There is a little fish that lives in the back end of Sea Cucumbers? In return for being a cleaner, the fish gets a place to live and something to eat.

Indigenous Australians of the North-West of Australia used to export Sea Cucumbers to the Chinese who still is a large importer of Sea Cucumbers? Sea Cucumbers became our first export supply.

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13 Responses to “Sea Cucumbers”
  1. Angie Rakai-Bower Says...

    On January 29, 2008 at 8:06 pm

    Hi MAT, I have enjoyed your article , and would like to ask can sea cucumbers be farmed and if so how is it done.
    my reason is that a seaweed project in my village as been destroyed by a hurricane. and my extended families have been diving for sea cucumbersa nd selling to the chinese for years, and would certainly take up a challenge to farm sea cucumbers to supplement there megre income and living standard.. Cheers and good luck.. Angie > brownsea@ihug.co.nz <


  2. Mat Says...

    On February 3, 2008 at 12:59 am

    Hey Angie Rakai-Bower,

    I am not sure if it is possible, though I guess you could give it a shot if you can meet the main requirements. (e.g. – food)

    You could read this article on keeping Sea Cucumbers in a tank that may help and give you a fair idea on what you are looking at.

    http://petcare.suite101.com/article.cfm/sea_cucumbers_for_the_marine_tank

    Or you could find some information by typing something on a search engin, like Google. I will continue to search for information reagrding your request, and if I find anything, I will send you an email.

    Thanks for the comment, I hope I have helped and good luck on the project. I hope your village recovers from the hurricane.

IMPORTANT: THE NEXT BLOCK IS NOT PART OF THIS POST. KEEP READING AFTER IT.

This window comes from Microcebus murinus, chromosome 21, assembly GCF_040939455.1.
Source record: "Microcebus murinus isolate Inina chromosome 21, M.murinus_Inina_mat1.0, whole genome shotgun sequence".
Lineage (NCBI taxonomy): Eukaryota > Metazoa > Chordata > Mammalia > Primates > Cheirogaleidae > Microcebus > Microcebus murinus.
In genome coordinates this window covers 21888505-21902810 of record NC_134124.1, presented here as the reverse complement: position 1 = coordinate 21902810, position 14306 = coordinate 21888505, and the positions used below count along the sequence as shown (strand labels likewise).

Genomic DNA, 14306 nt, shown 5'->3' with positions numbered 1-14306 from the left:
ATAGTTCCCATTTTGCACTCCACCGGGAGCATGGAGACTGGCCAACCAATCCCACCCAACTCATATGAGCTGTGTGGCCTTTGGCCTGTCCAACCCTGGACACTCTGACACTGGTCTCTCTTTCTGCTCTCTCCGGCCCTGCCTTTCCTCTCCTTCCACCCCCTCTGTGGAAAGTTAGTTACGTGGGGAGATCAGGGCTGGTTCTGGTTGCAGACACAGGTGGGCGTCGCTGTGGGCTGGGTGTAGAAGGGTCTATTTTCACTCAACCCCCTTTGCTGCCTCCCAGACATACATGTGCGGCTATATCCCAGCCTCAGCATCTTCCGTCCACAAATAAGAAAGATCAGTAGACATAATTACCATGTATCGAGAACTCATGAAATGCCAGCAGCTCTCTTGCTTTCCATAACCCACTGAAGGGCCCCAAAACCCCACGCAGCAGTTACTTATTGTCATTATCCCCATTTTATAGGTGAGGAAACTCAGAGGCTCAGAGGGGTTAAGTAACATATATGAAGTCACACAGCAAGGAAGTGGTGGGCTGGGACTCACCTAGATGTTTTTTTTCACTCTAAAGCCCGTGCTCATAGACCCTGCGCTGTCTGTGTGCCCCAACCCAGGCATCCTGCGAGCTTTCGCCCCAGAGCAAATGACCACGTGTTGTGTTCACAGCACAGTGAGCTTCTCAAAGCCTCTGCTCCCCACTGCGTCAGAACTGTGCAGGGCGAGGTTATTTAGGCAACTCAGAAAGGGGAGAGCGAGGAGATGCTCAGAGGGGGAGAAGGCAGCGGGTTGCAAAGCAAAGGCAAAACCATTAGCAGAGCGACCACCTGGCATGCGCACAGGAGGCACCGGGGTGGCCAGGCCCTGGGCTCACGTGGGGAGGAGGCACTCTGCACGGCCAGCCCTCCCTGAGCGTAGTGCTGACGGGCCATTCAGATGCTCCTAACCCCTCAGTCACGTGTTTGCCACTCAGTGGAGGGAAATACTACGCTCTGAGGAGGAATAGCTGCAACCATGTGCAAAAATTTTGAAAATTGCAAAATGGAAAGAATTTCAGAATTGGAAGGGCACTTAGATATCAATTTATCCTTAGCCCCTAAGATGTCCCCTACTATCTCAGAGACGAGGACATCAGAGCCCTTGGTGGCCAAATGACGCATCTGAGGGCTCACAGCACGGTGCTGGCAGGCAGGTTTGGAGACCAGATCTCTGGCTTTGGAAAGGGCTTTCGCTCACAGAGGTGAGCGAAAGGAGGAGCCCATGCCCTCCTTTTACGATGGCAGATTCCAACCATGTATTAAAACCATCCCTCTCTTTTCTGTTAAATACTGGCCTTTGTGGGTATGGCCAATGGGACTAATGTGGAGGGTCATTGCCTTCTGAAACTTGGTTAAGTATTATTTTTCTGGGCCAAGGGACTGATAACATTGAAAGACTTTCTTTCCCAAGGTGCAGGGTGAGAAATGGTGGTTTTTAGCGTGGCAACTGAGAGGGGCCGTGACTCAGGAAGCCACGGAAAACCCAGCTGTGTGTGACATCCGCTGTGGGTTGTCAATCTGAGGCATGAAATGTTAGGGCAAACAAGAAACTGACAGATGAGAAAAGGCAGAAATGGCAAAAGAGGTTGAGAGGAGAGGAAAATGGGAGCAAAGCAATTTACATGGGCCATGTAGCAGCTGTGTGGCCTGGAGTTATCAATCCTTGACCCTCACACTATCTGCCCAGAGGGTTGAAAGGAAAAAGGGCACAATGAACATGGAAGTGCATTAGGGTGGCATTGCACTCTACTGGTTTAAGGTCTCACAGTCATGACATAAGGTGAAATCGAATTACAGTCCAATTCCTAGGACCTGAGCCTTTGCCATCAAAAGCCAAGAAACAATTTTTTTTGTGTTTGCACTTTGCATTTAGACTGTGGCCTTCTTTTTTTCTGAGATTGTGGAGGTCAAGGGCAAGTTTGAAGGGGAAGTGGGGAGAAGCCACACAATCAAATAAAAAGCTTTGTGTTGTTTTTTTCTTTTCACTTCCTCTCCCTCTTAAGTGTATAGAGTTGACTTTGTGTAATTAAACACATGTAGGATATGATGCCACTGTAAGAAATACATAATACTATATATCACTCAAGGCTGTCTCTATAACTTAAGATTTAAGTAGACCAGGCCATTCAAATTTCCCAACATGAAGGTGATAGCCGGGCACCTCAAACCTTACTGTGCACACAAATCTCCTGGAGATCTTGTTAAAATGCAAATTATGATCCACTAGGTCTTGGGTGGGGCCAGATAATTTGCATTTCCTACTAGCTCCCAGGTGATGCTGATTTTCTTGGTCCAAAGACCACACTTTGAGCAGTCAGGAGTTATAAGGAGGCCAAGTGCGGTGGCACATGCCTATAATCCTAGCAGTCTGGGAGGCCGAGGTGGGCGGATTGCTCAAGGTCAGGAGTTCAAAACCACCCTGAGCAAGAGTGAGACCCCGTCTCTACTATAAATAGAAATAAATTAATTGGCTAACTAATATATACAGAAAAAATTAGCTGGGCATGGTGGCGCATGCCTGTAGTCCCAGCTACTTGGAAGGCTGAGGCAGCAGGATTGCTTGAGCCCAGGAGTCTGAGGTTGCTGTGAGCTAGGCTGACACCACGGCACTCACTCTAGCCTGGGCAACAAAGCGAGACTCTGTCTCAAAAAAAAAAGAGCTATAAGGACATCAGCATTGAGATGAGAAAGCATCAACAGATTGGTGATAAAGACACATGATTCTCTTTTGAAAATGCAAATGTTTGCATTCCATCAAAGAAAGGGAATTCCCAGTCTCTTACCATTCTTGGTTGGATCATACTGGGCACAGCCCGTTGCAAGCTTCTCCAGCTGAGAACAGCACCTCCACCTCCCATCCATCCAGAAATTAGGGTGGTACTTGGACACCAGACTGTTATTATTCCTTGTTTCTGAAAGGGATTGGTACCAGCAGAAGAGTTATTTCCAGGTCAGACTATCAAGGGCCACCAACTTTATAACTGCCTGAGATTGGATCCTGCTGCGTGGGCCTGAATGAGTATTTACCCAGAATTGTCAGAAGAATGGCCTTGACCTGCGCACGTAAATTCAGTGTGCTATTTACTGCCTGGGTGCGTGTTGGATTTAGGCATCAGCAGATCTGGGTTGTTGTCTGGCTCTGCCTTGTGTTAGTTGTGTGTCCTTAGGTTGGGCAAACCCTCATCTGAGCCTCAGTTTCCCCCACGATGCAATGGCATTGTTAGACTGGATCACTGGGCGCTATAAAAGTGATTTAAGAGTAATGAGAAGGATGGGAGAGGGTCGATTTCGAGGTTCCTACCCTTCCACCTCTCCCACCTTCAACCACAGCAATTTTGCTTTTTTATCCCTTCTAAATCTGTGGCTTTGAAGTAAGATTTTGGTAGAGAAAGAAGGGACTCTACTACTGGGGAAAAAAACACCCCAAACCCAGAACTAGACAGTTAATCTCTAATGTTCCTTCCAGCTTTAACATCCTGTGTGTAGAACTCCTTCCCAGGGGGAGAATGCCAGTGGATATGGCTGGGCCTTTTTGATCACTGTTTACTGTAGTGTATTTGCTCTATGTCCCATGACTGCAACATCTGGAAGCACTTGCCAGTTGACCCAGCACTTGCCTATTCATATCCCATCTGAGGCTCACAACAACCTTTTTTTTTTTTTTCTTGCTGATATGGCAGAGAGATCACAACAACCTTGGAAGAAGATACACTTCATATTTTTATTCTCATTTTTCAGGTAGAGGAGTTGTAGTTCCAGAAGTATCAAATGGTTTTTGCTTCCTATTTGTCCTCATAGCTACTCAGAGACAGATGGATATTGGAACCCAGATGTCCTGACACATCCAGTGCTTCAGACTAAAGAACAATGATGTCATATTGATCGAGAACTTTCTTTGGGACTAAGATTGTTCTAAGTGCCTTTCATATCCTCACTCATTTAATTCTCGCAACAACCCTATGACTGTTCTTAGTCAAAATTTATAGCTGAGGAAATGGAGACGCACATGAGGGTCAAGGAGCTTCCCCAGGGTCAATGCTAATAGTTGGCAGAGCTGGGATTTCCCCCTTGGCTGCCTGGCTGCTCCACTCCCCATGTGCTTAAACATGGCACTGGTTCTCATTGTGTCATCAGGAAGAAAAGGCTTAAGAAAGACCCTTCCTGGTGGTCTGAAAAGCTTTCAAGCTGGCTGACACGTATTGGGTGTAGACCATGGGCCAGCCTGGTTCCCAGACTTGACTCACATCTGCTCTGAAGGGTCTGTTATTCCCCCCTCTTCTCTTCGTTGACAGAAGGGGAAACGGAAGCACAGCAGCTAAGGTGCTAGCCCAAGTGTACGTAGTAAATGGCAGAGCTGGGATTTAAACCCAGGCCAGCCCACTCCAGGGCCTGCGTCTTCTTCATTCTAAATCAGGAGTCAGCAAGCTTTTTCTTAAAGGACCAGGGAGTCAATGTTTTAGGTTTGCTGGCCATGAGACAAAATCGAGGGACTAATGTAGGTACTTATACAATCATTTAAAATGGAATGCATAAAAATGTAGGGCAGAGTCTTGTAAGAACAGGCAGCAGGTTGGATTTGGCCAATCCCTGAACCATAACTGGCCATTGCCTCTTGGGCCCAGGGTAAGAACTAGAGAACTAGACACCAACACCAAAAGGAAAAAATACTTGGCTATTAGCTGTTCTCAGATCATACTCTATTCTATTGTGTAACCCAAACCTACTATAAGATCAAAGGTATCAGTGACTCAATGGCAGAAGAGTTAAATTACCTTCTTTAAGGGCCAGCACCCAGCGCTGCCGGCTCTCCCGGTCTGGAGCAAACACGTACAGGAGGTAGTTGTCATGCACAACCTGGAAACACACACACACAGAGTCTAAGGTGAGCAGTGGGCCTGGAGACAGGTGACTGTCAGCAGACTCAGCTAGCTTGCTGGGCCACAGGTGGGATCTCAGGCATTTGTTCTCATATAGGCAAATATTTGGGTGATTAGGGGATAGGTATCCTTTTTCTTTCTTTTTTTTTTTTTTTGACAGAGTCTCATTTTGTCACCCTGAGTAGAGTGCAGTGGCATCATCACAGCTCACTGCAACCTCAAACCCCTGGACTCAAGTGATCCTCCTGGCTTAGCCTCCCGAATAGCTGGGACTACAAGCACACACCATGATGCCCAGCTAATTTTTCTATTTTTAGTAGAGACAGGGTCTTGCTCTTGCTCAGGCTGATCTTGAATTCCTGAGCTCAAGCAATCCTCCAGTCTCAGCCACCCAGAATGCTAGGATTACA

Good luck,

    Mat Bateman


  3. lisa Says...

    On May 14, 2008 at 5:53 pm

    How many babies can a sea cucumber have in a lifetime?

    I need to know for a report.

    Thanks,
    Lisa


  4. peron Says...

    On October 24, 2008 at 2:51 pm

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  5. Dinky Says...

    On November 19, 2008 at 5:57 am

    i could have gotten everthing i needed from this website! but unfortunately i found this website after i finshed me report! anyways, this is a great site and if i ever do marine biology, ill come to this website. First!

    Thx, dinky


  6. alex Says...

    On January 25, 2009 at 6:50 am

    Hi Mat,
    Interesting article… one thing thought… I would like to know the calories of a 100 gm of sea cucumber steamed. Thanks a bunch!


  7. swag on Says...

    On April 2, 2009 at 10:20 am

    dis is so stupid so u jus need to shut da f*** up


  8. turunawarasu n. Says...

    On April 27, 2009 at 11:00 am

    malaysian differentiate quality/grades of sea cucumber consume by chinese and would like to cultivate?? any help please… thx…. help me with this.. have a nice day


  9. joe Says...

    On May 3, 2009 at 3:49 pm

    cvbsfjvhsbfvbj badjkl brfbnjsk bjh brjknkl anjknr5klnsjbklt,8m;l i really liked it


  10. Diamond Says...

    On May 12, 2009 at 6:08 pm

    This is a veryy interstinq article…..its fresh and it gave me mad information thankyou a whole lot (watever ur name is)

    I luv sea cucumbers….!!!!!


  11. Nayra Pammer Says...

    On November 3, 2009 at 6:33 pm

    Hi,i’m doing a report on sea cucumbers and I was just wondering what kind of fish live on a sea cucumbers back?

    Nayra p.s. thankya


  12. secret ninja girl Says...

    On November 28, 2010 at 9:02 pm

    I am doing a report on Sea Cucumbers and I was just wondering…….Who are the prey of a Sea Cucumber? I need to know soon! My report is due Tuesday! Help! Thx!

    Secret Ninja Girl


  13. Hallelujah Says...

    On January 18, 2012 at 10:35 pm

    How many offspring does a sea cucumber have at a time? Pleasee help!!!